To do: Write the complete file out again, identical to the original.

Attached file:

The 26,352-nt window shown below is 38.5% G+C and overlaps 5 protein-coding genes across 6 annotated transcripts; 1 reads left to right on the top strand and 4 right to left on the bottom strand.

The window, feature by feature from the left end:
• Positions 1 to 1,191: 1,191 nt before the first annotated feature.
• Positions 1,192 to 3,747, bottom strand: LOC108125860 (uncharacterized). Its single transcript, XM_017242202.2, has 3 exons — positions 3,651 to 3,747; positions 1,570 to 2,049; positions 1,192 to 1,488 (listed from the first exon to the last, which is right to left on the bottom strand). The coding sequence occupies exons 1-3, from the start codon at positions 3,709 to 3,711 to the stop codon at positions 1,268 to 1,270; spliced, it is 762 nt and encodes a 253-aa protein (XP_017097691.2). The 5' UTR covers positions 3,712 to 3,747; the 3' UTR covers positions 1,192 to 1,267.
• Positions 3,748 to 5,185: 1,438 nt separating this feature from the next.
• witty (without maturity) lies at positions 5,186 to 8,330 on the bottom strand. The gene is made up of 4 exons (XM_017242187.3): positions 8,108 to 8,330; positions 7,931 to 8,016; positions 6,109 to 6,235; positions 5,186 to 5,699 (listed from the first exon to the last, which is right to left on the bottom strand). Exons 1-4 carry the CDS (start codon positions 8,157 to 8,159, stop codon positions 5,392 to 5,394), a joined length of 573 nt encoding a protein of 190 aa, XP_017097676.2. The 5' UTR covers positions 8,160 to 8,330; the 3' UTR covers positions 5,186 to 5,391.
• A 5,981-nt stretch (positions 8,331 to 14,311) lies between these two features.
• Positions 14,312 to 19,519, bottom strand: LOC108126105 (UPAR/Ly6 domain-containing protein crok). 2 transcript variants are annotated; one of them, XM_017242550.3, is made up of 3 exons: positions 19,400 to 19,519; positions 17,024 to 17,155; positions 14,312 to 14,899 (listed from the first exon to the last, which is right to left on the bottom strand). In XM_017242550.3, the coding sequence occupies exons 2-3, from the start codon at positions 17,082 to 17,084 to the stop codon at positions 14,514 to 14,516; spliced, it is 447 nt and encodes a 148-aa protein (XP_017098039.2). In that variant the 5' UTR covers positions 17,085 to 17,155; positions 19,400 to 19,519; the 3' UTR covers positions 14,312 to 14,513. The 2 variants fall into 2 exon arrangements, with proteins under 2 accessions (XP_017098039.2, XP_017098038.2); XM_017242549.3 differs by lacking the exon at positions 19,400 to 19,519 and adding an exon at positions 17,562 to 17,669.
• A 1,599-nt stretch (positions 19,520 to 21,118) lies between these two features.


The 26,352-nt window shown below is 38.5% G+C and overlaps 5 protein-coding genes across 6 annotated transcripts; 1 reads left to right on the top strand and 4 right to left on the bottom strand.

The window, feature by feature from the left end:
• Positions 1 to 1,191: 1,191 nt before the first annotated feature.
• Positions 1,192 to 3,747, bottom strand: LOC108125860 (uncharacterized). Its single transcript, XM_017242202.2, has 3 exons — positions 3,651 to 3,747; positions 1,570 to 2,049; positions 1,192 to 1,488 (listed from the first exon to the last, which is right to left on the bottom strand). The coding sequence occupies exons 1-3, from the start codon at positions 3,709 to 3,711 to the stop codon at positions 1,268 to 1,270; spliced, it is 762 nt and encodes a 253-aa protein (XP_017097691.2). The 5' UTR covers positions 3,712 to 3,747; the 3' UTR covers positions 1,192 to 1,267.
• Positions 3,748 to 5,185: 1,438 nt separating this feature from the next.
• witty (without maturity) lies at positions 5,186 to 8,330 on the bottom strand. The gene is made up of 4 exons (XM_017242187.3): positions 8,108 to 8,330; positions 7,931 to 8,016; positions 6,109 to 6,235; positions 5,186 to 5,699 (listed from the first exon to the last, which is right to left on the bottom strand). Exons 1-4 carry the CDS (start codon positions 8,157 to 8,159, stop codon positions 5,392 to 5,394), a joined length of 573 nt encoding a protein of 190 aa, XP_017097676.2. The 5' UTR covers positions 8,160 to 8,330; the 3' UTR covers positions 5,186 to 5,391.
• A 5,981-nt stretch (positions 8,331 to 14,311) lies between these two features.
• Positions 14,312 to 19,519, bottom strand: LOC108126105 (UPAR/Ly6 domain-containing protein crok). 2 transcript variants are annotated; one of them, XM_017242550.3, is made up of 3 exons: positions 19,400 to 19,519; positions 17,024 to 17,155; positions 14,312 to 14,899 (listed from the first exon to the last, which is right to left on the bottom strand). In XM_017242550.3, the coding sequence occupies exons 2-3, from the start codon at positions 17,082 to 17,084 to the stop codon at positions 14,514 to 14,516; spliced, it is 447 nt and encodes a 148-aa protein (XP_017098039.2). In that variant the 5' UTR covers positions 17,085 to 17,155; positions 19,400 to 19,519; the 3' UTR covers positions 14,312 to 14,513. The 2 variants fall into 2 exon arrangements, with proteins under 2 accessions (XP_017098039.2, XP_017098038.2); XM_017242549.3 differs by lacking the exon at positions 19,400 to 19,519 and adding an exon at positions 17,562 to 17,669.
• A 1,599-nt stretch (positions 19,520 to 21,118) lies between these two features.